I also have the opportunity to do something I've never done before: celebrate the Jewish holidays in a country full of Jews; to pray and laugh and eat in a community where Judaism is actually mainstream.

But to my disappointment, my first holidays in Israel, Shabbat and Rosh Hashanah, didn't feel all that different from any other weekday. There were fewer busses and most of the shops in my area were closed, but beyond that it was just an ordinary day. If you weren't familiar with the usual commercial traffic patterns of Tel Aviv, you'd never know that anything was different. As a result, I took my ulpan teacher's promise that Yom Kippur would be "unlike anything I had ever experienced before" with a grain of salt. It turned out that his promise was good.

Set apart from all other Jewish holidays, Yom Kippur -- the Day of Atonement -- brings all daily activity in Israel to a grinding halt. From sunset to sunset on this holy day, all businesses, schools and streets closed, causing even sleepless cities like Tel Aviv to grow quiet for a little while.

Yom Kippur in Tel Aviv photo 3

But as night fell on Erev Yom Kippur, the country's atmosphere of quiet contemplation gave way to waves of joyous sound as people filed out from their synagogues and homes and filled the streets. Children whizzed by on bicycles while their parents strolled arm in arm up the boulevard. Friends and neighbors all dressed in white met with kisses on cheeks and eager embraces. Bus stops and street corners became community living rooms, complete with cheerful old men stretched out on plastic lawn furniture, and traffic signals blinked comically unnoticed in the distance. Only when the approaching sun lent a bit of color to the sky did the people return to bed. Even I, a passionate sleeper, stayed up late to listen to soak up the musical chatter in the streets. How could I sleep when the world felt so alive? What if I went to sleep and the whole night turned out to be a dream?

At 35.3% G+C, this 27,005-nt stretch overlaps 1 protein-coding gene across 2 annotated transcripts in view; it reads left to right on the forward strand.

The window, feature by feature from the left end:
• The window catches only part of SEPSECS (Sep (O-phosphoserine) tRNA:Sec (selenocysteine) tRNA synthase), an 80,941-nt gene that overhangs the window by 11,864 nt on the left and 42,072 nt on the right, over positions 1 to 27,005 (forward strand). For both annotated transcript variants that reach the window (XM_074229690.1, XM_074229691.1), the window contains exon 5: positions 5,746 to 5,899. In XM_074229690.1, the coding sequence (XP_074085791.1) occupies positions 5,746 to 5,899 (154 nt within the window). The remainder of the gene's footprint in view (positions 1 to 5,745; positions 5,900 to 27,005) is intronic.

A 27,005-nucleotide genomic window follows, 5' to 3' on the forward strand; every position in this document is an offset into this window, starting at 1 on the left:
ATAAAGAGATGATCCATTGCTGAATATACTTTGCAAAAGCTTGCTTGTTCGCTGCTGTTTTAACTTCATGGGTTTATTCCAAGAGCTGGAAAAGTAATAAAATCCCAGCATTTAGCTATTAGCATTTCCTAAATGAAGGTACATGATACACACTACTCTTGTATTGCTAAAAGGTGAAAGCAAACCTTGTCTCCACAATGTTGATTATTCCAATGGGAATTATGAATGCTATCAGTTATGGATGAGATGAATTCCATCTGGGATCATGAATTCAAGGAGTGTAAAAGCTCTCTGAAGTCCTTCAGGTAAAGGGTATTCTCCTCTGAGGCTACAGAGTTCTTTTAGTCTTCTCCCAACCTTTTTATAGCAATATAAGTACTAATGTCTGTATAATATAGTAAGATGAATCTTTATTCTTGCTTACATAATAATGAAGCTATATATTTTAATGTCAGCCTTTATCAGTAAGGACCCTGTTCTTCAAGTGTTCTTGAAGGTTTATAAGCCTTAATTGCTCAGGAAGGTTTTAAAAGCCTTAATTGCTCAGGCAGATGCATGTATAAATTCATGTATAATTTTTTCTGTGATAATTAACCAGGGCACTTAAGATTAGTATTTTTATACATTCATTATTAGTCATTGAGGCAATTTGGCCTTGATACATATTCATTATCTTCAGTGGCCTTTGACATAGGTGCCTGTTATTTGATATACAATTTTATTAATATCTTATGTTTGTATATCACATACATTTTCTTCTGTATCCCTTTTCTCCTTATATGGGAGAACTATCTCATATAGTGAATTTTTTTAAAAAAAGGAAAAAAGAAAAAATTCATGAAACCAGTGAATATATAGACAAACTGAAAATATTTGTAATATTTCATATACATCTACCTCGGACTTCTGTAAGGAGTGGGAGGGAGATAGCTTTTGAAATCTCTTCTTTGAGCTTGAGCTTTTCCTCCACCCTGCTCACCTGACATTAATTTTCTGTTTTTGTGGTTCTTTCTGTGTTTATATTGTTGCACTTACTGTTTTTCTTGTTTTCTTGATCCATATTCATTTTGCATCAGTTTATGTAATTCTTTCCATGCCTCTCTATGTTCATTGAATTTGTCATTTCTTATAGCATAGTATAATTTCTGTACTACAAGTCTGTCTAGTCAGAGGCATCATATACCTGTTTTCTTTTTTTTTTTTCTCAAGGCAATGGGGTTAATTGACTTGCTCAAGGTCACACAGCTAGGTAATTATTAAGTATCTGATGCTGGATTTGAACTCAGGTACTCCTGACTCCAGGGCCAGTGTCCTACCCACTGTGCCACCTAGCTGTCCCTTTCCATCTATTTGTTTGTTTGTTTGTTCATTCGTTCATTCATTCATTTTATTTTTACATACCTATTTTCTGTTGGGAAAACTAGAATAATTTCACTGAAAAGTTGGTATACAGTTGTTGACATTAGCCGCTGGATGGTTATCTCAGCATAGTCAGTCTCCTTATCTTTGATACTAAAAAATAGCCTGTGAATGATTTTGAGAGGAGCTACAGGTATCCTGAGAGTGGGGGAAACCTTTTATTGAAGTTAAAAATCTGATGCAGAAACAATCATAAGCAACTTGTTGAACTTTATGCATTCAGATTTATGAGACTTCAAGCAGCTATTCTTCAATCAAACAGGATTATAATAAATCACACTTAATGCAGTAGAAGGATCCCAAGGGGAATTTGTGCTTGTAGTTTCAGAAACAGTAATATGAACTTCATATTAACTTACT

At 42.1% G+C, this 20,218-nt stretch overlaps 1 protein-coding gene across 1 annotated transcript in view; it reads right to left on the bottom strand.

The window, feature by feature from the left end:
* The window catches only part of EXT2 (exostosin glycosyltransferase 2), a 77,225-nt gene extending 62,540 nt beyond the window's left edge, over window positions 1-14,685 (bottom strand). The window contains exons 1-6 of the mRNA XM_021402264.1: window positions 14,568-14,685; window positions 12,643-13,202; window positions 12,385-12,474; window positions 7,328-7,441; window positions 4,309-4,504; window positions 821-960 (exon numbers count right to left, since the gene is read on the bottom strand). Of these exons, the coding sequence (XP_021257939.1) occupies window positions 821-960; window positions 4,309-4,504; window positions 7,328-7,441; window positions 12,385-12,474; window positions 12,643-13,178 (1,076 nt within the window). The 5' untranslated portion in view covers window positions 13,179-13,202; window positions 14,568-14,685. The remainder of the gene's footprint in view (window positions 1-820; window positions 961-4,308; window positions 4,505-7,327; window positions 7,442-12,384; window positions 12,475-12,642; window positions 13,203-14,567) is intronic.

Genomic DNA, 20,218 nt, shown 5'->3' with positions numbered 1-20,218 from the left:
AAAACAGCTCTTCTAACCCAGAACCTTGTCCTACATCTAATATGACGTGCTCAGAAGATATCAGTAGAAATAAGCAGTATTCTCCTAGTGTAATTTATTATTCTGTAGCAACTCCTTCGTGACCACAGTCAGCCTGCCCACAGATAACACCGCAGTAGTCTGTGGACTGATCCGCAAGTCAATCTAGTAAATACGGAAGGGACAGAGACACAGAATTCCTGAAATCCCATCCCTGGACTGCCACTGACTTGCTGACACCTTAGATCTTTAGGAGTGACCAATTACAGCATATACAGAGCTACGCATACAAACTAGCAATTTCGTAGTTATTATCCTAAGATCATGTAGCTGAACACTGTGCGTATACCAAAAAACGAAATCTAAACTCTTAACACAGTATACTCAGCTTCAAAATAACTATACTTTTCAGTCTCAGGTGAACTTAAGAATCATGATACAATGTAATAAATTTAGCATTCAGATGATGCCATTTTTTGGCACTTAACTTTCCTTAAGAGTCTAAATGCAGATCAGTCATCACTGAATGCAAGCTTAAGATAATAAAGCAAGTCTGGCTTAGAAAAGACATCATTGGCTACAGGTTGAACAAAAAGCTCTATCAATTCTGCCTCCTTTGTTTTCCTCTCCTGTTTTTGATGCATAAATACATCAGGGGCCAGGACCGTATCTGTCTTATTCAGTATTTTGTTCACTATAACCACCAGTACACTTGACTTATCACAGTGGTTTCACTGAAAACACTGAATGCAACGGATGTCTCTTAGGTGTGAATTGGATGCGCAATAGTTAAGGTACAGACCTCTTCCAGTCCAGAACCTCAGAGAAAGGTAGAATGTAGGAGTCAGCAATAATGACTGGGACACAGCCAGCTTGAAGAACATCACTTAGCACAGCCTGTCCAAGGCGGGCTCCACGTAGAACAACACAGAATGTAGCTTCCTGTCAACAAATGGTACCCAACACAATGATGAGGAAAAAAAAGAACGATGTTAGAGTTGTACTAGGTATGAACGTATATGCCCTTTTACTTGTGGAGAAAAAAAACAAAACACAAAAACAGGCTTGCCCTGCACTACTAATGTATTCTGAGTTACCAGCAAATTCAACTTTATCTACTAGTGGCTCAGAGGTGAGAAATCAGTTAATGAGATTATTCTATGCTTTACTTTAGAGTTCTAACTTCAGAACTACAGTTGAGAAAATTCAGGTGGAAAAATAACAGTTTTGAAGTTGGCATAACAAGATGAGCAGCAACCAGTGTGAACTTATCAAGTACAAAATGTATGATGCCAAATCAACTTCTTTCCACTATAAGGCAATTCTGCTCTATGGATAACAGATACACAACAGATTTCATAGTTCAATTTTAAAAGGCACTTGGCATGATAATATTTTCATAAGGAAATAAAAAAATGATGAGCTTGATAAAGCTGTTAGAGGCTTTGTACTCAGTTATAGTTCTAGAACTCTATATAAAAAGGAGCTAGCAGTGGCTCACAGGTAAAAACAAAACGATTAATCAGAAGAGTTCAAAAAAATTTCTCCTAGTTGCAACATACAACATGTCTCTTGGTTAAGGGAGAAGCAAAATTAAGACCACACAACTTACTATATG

Yom Kippur in Tel Aviv photo 2

But it wasn't a dream. Early the next morning the streets back came to life with shul-goers and cyclists in a fusion of old and new that only Israel could support. I became a part of that fusion on my way to Torah study when my neighbor's grandchildren challenged me to a bicycle race -- an invitation that, of course, I accepted. On our bikes we flew up and down the carless streets of Tel Aviv dodging teens playing soccer near the entrance ramps to Israel's empty expressways.

After class, I made my way home to help prepare food for the break-fast with my roommates. As I biked through my neighborhood, the smell of spiced meat and baking bread filled the air as other families prepared too. The chefs occasionally looked up from their work to shout holiday greetings to passersby from their open windows.

As night fell, my roommates and I made our way to the Sephardic synagogue a few blocks from our apartment. We were obviously late for the evening service as by this point in the evening no one was left on the streets. When we arrived at the synagogue, it was standing-room only, but somehow, the ladies in the women's section made room for us. They slapped siddurs in our hands already opened to the right page in the service. Every so often, the same ladies would peek over their shoulder to make sure we hadn't lost our place.